Fort Chimo, Quebec, 1897
Playthings and Curios: Historic Inuit Art at the Canadian Museum of Civilization
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Duncan G. Burgess

This collection was purchased from the widow of Duncan G. Burgess in 1930. Although the CMC Archives has the complete correspondence between Mrs. Burgess and Diamond Jenness, then Chief of the Division of Anthropology, it is nowhere stated under what conditions these pieces were collected. However, it is clearly documented that they were made in the area of Fort Chimo, now Kuujjuaq, before 1930.

The collection allows comparison with two others. Both the Paul Bonard collection, and Edward Caldwell's, are from Fort Chimo and have tusks carved in the round similar to the one in the Burgess collection.

Carved Walrus Tusk
Carved Walrus Tusk, before 1930
Kuujjuaq (Fort Chimo), Nunavik
Ivory, black colouring
6.5 x 40 x 3 cm
CMC IV-B-623
Collected by Duncan G. Burgess

The originator of this large impressive work, sculpted in the round, probably used an entire walrus tusk. The black dots, marking the feathers of an owl, are reminiscent of carved tusks collected by Caldwell in 1914. Anthropologist Frank Speck discusses works in a similar style from the 1920s, also from this region, and now at the American Museum of Natural History.* It looks as if there is an unbroken tradition going back as early as 1904, when Paul Bonard collected his tusks in the Ungava region.

*Frank Speck
1927 – "Eskimo Carved Ivories from Northern Labrador." Indian Notes, vol. 4, #4, pp. 309-314.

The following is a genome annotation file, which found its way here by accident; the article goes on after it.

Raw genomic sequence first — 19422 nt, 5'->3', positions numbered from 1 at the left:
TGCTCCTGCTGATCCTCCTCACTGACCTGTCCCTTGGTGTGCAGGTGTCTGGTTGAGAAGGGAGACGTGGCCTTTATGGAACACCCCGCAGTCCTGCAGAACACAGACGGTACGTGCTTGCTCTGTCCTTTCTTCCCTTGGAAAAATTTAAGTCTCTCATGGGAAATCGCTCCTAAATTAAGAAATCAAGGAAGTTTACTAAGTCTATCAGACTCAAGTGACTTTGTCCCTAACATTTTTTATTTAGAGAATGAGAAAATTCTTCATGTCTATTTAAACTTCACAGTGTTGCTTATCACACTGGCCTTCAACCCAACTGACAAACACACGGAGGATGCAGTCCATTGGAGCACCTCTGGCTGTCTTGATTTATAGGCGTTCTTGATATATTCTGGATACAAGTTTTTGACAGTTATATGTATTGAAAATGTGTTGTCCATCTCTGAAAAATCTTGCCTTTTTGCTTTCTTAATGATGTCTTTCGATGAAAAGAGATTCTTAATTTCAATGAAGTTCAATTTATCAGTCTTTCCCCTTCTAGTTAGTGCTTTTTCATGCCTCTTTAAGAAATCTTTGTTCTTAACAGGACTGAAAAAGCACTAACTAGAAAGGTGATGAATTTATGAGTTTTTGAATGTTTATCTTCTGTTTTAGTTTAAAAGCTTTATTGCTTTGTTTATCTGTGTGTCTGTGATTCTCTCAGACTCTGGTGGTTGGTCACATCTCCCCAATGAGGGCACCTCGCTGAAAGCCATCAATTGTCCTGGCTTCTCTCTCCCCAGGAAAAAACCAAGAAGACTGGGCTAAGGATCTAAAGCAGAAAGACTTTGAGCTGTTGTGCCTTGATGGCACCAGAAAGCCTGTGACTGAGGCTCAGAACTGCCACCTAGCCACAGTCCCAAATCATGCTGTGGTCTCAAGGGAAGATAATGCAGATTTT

Martijn, Charles

1967 – "A Retrospective Glance at Canadian Eskimo Carving." Beaver Magazine. Autumn 1967, ill. p. 10.

Walrus Walrus, before 1930
Kuujjuaq (Fort Chimo), Nunavik
Ivory, black colouring
2.1 x 4.3 x 1.8 cm
CMC IV-B-629
Collected by Duncan G. Burgess


Although a charming creature, this diminutive walrus may well have started out as a child's toy. The hind flippers are fully carved underneath, indicating that it was meant to be held and looked at from all sides.

Standing Woman, before 1930
Kuujjuaq (Fort Chimo), Nunavik
Ivory, colouring
10 x 3 x 3 cm
CMC IV-B-626
Collected by Duncan G. Burgess
  Standing Woman Top

Although fairly large, this crude representation of a woman, with neither hands nor feet, was presumably made as a toy. This assumption is supported by the fact that the face has not been sculpted, but painted. It seems that the figure's maker was not inclined to devote much time to its creation.

Dog   Dog, before 1930
Kuujjuaq (Fort Chimo), Nunavik
Ivory, black colouring
2.6 x 5.5 x 0.9 cm
CMC IV-B-630
Collected by Duncan G. Burgess


With its head raised, and its tail and ears alert to what is going on around, this animal seems to have a personality of its own. It is far from a generic depiction of a dog. Is this a portrait done by its owner?